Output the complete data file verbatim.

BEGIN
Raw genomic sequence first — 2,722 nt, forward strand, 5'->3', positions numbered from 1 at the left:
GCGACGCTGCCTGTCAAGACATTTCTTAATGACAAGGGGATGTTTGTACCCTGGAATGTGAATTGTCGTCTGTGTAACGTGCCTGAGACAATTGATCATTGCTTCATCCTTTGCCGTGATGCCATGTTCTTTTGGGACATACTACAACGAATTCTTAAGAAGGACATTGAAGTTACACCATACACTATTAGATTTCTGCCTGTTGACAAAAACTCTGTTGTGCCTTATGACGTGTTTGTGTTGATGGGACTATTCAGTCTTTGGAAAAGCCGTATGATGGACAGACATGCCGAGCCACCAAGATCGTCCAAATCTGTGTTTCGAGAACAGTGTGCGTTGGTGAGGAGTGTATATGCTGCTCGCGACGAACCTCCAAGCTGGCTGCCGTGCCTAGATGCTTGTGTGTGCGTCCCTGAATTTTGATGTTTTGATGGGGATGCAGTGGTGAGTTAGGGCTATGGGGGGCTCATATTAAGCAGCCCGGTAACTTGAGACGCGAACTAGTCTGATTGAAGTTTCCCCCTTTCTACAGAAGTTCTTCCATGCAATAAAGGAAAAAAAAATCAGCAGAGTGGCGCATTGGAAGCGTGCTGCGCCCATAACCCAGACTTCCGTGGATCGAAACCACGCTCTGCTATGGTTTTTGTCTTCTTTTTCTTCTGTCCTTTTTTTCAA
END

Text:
Raw genomic sequence first — 2,722 nt, forward strand, 5'->3', positions numbered from 1 at the left:
GCGACGCTGCCTGTCAAGACATTTCTTAATGACAAGGGGATGTTTGTACCCTGGAATGTGAATTGTCGTCTGTGTAACGTGCCTGAGACAATTGATCATTGCTTCATCCTTTGCCGTGATGCCATGTTCTTTTGGGACATACTACAACGAATTCTTAAGAAGGACATTGAAGTTACACCATACACTATTAGATTTCTGCCTGTTGACAAAAACTCTGTTGTGCCTTATGACGTGTTTGTGTTGATGGGACTATTCAGTCTTTGGAAAAGCCGTATGATGGACAGACATGCCGAGCCACCAAGATCGTCCAAATCTGTGTTTCGAGAACAGTGTGCGTTGGTGAGGAGTGTATATGCTGCTCGCGACGAACCTCCAAGCTGGCTGCCGTGCCTAGATGCTTGTGTGTGCGTCCCTGAATTTTGATGTTTTGATGGGGATGCAGTGGTGAGTTAGGGCTATGGGGGGCTCATATTAAGCAGCCCGGTAACTTGAGACGCGAACTAGTCTGATTGAAGTTTCCCCCTTTCTACAGAAGTTCTTCCATGCAATAAAGGAAAAAAAAATCAGCAGAGTGGCGCATTGGAAGCGTGCTGCGCCCATAACCCAGACTTCCGTGGATCGAAACCACGCTCTGCTATGGTTTTTGTCTTCTTTTTCTTCTGTCCTTTTTTTCAA